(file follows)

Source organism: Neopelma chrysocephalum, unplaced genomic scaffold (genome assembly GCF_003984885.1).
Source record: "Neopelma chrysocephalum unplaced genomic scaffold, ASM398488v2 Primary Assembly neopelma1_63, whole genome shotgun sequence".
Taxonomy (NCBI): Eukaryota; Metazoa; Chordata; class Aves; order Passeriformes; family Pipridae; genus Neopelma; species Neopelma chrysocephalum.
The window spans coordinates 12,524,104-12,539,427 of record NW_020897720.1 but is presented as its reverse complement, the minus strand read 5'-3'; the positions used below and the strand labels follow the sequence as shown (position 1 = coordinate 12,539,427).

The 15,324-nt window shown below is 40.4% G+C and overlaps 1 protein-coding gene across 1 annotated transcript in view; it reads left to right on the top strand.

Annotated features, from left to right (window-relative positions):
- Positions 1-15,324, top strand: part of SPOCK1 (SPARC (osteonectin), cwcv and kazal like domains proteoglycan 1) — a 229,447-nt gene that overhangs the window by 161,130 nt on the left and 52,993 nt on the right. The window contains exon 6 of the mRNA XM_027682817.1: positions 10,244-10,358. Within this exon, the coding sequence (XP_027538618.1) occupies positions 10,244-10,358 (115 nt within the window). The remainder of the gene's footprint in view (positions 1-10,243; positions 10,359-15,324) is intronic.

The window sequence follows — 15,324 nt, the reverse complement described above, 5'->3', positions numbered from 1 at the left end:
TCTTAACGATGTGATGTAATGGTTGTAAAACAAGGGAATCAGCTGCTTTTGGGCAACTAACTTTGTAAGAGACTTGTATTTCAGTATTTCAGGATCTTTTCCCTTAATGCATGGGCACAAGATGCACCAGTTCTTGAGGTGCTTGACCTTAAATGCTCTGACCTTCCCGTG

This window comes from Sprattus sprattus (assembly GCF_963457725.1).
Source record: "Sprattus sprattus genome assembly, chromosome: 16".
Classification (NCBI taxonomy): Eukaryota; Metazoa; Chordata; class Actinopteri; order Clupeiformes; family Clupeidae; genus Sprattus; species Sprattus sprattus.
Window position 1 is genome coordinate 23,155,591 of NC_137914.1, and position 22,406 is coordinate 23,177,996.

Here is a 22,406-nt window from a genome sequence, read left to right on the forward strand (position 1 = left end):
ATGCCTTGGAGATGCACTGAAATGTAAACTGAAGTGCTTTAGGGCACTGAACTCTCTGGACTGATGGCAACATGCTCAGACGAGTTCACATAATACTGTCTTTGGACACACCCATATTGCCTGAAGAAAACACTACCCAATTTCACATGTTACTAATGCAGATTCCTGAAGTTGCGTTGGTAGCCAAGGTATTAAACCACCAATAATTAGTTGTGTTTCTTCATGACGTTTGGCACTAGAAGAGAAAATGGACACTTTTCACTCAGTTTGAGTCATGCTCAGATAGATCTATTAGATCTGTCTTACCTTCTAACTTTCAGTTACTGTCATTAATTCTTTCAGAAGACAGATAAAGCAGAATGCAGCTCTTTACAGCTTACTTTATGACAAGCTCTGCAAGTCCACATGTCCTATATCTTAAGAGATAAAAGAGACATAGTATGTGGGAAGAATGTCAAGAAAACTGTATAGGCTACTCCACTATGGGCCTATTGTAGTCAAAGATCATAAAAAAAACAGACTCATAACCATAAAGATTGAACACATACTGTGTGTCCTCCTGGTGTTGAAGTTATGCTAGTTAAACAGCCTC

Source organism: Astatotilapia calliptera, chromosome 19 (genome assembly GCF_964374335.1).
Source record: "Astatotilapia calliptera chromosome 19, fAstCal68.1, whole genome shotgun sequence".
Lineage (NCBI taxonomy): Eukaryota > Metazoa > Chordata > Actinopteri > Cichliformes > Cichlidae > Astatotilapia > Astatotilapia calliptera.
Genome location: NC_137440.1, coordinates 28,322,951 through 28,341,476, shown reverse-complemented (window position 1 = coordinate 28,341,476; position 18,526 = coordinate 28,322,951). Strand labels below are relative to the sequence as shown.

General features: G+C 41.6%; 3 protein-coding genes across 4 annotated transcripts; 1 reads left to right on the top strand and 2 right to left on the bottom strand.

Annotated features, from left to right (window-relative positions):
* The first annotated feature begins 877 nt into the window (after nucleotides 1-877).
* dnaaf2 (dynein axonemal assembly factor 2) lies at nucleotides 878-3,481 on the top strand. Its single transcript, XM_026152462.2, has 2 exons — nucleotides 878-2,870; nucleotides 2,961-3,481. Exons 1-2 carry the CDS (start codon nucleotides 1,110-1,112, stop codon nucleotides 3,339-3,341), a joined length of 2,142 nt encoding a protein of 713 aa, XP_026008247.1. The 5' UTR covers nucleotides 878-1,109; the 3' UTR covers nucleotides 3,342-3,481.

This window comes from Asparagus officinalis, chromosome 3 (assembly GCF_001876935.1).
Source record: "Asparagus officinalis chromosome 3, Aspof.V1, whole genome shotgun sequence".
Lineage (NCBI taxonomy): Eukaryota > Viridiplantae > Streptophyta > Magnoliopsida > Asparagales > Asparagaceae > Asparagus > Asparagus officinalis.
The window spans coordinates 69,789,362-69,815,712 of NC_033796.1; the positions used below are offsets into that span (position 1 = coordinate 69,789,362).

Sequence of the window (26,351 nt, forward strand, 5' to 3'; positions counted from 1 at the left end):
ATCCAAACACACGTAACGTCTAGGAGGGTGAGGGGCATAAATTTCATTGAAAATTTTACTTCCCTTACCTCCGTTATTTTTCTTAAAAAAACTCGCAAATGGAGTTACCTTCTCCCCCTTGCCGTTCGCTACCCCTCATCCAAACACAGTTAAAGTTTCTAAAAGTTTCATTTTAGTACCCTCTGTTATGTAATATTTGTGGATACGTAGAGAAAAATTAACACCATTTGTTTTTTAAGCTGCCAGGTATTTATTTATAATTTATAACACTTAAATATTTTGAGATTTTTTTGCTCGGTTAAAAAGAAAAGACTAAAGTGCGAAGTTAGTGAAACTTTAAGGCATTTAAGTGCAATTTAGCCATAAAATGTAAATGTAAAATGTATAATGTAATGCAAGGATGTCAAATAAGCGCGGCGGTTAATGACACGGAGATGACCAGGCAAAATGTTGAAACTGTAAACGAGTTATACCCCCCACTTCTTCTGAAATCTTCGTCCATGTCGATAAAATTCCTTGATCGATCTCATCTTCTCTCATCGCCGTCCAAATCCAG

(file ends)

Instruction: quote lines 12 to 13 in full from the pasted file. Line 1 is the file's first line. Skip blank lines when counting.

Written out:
Classification (NCBI taxonomy): Eukaryota; Metazoa; Chordata; class Actinopteri; order Clupeiformes; family Clupeidae; genus Sprattus; species Sprattus sprattus.
Window position 1 is genome coordinate 23,155,591 of NC_137914.1, and position 22,406 is coordinate 23,177,996.